A year ago yesterday the explosion that caused the Deepwater Horizon oil spill rocked the Gulf of Mexico and the infamous pipeline began spewing death into our waters for nearly 5 months. The consequences of this tragedy cannot be fully understood just yet and I’m sure we’ll all see and hear horror stories resulting from these events for many years to come. And as the common refrain goes, those responsible for this destruction are nowhere near being held responsible and are not expected to make good for their misdeeds. Indeed, not a single law or regulation has passed to prevent another disaster. This comes on the heels of learning what we always suspected, the various oil companies’ role in our most recent and tragic invasion of Iraq.
These events serve as another great example of the futility of fighting for reforms of the current system as a strategy for creating a more just society. As long as multi-billion dollar interests have the ear of our legislators, no amount of campaigning, calls, letters or voting can create a situation where those dollars will be ignored for more than a few fleeting minutes. As long as the rich rule the U.S. government, then we shall continue to suffer the consequences of those interests. Wars will be fought, disasters will plague us, the environment will die before our very eyes – that is until we do something to stop it permanently.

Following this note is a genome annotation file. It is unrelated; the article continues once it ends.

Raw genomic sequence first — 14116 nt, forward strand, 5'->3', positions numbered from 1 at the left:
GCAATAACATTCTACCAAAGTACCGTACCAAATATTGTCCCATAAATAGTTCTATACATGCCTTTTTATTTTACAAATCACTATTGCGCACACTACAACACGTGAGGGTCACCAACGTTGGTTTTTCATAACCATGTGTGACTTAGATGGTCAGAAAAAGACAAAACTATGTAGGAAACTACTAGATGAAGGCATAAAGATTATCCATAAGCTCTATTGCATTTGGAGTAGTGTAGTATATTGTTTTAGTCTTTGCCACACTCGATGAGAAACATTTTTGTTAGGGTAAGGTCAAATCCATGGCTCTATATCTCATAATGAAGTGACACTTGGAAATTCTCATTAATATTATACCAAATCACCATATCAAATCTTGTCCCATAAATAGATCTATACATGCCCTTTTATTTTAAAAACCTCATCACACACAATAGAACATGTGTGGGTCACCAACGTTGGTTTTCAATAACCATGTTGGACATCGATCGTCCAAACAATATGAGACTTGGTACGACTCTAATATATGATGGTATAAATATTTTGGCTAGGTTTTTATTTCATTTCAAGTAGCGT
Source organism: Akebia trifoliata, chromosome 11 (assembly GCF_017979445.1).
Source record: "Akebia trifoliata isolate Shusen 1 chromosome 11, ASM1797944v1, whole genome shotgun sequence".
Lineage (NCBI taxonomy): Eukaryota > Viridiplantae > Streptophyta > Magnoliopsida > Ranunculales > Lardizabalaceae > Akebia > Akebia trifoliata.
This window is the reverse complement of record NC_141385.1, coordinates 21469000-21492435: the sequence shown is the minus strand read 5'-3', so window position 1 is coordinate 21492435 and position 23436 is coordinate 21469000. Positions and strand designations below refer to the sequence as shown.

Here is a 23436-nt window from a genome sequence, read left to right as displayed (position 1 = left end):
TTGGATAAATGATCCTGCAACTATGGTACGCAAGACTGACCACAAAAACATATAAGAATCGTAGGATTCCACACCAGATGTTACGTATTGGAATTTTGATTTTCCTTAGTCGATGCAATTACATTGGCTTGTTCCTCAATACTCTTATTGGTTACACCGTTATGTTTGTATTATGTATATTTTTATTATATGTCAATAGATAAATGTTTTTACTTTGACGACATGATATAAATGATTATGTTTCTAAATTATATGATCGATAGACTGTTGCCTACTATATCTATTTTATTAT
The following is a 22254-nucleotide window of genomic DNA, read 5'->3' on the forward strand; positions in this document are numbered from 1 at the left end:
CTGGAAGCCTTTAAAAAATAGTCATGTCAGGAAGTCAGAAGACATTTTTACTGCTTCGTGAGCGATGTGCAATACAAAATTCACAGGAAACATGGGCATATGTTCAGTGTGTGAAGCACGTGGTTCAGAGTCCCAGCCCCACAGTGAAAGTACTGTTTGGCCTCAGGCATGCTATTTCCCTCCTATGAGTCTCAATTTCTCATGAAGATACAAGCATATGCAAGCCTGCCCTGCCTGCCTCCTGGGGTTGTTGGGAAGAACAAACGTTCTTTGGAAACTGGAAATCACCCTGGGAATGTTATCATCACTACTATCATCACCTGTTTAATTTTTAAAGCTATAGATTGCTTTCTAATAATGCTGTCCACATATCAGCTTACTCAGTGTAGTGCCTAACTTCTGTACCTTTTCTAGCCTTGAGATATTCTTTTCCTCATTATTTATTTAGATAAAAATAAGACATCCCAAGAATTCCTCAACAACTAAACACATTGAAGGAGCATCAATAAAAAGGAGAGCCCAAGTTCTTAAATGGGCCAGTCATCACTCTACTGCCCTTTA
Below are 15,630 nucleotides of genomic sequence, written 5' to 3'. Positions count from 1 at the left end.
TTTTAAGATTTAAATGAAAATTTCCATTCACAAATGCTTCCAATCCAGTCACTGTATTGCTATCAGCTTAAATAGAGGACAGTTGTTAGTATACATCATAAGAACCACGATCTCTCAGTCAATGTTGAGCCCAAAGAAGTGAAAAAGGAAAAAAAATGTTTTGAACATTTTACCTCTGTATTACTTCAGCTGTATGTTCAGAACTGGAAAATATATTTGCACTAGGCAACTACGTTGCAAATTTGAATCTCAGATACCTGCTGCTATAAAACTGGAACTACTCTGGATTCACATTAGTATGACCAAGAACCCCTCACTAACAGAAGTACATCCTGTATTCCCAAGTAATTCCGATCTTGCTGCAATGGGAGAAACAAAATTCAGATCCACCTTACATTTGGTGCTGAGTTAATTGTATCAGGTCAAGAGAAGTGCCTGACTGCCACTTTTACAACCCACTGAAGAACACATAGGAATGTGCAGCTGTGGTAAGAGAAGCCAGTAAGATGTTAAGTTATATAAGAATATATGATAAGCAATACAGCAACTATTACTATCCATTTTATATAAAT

Even now, BP – the perpetrator of last year’s oil spill – is manipulating U.S. government politics with campaign contributions to individuals who will no doubt clear the path for BP’s continued destruction of our ecosystem. As the the FDL article linked above asks, how long until we find out how much BP and it’s industrial peers influenced Obama’s decision to spread America’s permanent war campaign to Libya? Surely after watching mass uprisings in several states this year, the West’s decision to invade Libya – with the largest oil estimates in Africa – could not be a coincidence?
The pessimist in me speculates that our planet, and humanity in particular, cannot survive the increasingly blood-thirsty search for our dwindling oil supplies. Doesn’t it follow that the dwindling supply, coupled with the continuing rise in demand, will create resource wars on a scale that we will not be able to survive?